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Henry Thomson says it is clear that restrictions to US mobility point to how hard the economic impacts will be, and real time tracking signals where and when the impending pain will start. It will have global consequences

Henry Thomson says it is clear that restrictions to US mobility point to how hard the economic impacts will be, and real time tracking signals where and when the impending pain will start. It will have global consequences

How should we assess the economic consequences of the Covid-19 pandemic in the United States?

On the one hand, fatalities per capita rank among the highest in the world, and in places like New York and New Jersey exceed those of the hardest-hit provinces in Italy. Lockdowns in the Northeast and parts of the Midwest were harsh and long. There is an ongoing surge in Covid-19 cases in Florida, Texas, and western states like Arizona and California that has forced governments to reverse some of their measures to reopen bars, restaurants and other businesses.

Airlines are threatening to slash tens of thousands of jobs and retailers large and small are under immense pressure. The storied American menswear company Brooks Brothers, in business for over 200 years, this week filed for bankruptcy.

On the other hand, many states have been relatively unaffected by the virus, avoiding either high numbers of cases, harsh lockdowns or both. The US stock market, as measured by the S&P 500 Index, fell by around 34% from mid-February to late March, but has recovered to sit at less than 10% below its pre-pandemic peak. Commentators such as the IMF, World Bank and OECD expect the economic fallout for America to be significantly less dramatic than for the Eurozone and Latin America.

It is obvious that any full accounting of the economic implications of the Covid-19 pandemic in the US and elsewhere will not be possible for many months or even years. However, the central role of the United States to the global economy makes an assessment of the ongoing impact of the pandemic important. It is unclear what the relative positions of the US, European and Chinese economies will be as they emerge from the crisis. And given that the virus seems set to be with us for some time, the experience of different parts of America until now can give us some information on how the country will fare in the future.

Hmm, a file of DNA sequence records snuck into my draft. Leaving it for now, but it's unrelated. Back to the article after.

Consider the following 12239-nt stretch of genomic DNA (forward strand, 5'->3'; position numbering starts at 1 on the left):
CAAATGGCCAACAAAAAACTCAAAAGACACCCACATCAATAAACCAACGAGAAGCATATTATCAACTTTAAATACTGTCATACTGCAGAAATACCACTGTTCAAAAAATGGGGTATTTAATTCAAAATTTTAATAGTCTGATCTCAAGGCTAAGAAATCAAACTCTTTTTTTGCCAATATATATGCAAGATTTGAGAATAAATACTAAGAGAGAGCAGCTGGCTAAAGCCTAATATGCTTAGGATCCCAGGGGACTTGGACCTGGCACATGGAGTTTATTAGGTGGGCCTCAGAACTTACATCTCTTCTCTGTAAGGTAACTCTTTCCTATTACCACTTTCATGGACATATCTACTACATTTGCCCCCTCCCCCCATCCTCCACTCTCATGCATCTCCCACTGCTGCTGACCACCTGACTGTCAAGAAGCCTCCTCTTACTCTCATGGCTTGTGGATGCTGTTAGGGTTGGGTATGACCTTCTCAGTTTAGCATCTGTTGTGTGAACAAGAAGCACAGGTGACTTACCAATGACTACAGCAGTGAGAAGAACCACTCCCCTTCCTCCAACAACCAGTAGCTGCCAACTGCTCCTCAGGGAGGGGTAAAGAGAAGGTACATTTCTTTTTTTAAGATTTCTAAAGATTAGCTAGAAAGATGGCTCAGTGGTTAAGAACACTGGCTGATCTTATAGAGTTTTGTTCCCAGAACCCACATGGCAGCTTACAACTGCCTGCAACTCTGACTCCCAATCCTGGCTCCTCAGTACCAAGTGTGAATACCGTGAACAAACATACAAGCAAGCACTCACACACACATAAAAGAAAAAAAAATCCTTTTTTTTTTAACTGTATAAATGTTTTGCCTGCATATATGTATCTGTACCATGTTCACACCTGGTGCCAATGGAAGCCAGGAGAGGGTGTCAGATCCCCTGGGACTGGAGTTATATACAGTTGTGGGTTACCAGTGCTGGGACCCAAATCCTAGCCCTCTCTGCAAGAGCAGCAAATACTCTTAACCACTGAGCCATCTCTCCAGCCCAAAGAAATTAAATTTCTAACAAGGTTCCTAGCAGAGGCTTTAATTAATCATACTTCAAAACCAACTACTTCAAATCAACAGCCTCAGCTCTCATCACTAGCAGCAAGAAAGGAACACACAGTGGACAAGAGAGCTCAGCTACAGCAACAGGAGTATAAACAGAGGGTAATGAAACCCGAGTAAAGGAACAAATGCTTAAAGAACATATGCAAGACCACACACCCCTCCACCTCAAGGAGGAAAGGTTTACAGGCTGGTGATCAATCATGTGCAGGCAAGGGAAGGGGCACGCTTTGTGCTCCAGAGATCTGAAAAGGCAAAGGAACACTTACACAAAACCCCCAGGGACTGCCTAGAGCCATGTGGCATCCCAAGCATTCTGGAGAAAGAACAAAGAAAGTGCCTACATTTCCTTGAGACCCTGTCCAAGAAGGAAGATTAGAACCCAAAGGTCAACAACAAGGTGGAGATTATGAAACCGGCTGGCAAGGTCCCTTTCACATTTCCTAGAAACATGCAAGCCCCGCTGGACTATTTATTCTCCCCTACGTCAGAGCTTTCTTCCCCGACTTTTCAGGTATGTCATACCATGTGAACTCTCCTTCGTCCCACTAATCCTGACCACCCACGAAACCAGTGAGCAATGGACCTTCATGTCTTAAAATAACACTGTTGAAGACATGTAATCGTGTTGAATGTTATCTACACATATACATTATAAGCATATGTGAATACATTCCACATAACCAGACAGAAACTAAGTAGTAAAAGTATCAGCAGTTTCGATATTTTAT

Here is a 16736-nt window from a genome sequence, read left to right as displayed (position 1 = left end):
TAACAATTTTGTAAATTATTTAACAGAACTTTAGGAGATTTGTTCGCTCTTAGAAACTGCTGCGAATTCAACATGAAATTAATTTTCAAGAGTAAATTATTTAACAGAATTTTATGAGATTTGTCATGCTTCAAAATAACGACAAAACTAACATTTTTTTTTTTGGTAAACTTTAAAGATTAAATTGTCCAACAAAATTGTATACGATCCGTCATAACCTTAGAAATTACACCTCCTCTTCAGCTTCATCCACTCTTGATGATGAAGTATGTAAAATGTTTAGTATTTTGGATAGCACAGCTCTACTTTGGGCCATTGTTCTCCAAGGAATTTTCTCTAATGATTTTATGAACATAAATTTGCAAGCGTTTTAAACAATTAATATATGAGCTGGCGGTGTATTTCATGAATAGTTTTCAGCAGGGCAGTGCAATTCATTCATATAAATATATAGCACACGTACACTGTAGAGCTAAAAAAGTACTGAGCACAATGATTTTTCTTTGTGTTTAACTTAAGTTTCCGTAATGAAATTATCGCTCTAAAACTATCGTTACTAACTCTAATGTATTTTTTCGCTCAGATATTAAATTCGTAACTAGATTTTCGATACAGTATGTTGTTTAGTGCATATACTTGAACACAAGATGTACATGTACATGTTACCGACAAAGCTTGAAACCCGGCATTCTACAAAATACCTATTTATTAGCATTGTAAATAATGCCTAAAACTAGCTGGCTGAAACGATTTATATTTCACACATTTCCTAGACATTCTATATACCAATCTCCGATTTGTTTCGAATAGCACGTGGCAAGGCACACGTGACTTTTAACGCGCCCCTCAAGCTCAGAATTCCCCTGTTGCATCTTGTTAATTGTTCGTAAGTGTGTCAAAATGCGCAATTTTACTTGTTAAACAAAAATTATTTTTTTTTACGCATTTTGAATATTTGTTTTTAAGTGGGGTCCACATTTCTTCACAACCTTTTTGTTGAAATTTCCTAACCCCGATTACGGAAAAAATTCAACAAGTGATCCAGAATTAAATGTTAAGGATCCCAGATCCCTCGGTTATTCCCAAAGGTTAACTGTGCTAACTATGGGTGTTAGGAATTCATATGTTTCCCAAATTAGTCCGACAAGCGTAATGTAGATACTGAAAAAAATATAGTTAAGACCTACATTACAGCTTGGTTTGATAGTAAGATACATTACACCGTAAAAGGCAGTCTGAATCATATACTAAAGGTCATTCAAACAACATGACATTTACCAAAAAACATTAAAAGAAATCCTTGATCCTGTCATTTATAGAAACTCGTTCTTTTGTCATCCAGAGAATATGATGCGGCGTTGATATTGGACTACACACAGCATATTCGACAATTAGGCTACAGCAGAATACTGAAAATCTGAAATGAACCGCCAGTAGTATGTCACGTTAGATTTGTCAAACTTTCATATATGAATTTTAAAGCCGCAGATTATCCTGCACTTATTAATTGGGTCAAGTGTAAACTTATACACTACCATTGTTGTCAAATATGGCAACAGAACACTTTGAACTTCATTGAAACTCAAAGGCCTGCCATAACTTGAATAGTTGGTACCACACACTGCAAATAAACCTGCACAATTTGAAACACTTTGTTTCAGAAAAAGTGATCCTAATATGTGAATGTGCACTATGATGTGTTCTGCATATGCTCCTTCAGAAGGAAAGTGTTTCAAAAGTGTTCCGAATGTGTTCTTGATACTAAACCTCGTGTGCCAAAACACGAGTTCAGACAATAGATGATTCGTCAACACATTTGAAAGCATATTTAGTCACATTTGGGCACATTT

As I have discussed in a previous column, New Zealand’s statistics on unemployment are reported only quarterly and with a long lag, making any real-time analysis of the economy very difficult. However, the US Bureau of Labor Statistics releases unemployment data monthly, after around three weeks. The unemployment estimates for May, which were published towards the end of June, give us a picture of the effects of the first phase of the virus’s effects in the US, which began in earnest in Washington State towards the end of February.

The picture painted by these data is very diverse. Unemployment through May was affected catastrophically in some states such as Hawaii and Nevada, who depend on tourists flying in from around the nation and the world, but much less so in Nebraska and other sparsely populated states in the South and West.

Assessing total losses in employment from March-May, they average 8.1% across all 50 states plus the District of Columbia, but range from 20.2% in Hawaii to only 1.2% in Nebraska. The hardest-hit states included tourism-dependent Nevada, but also some heavily affected by the virus such as Massachusetts and Michigan. States experiencing increases in unemployment of 5% or less were mostly in the West, including Arizona and New Mexico, with the notable exception of D.C, with its high levels of government employment.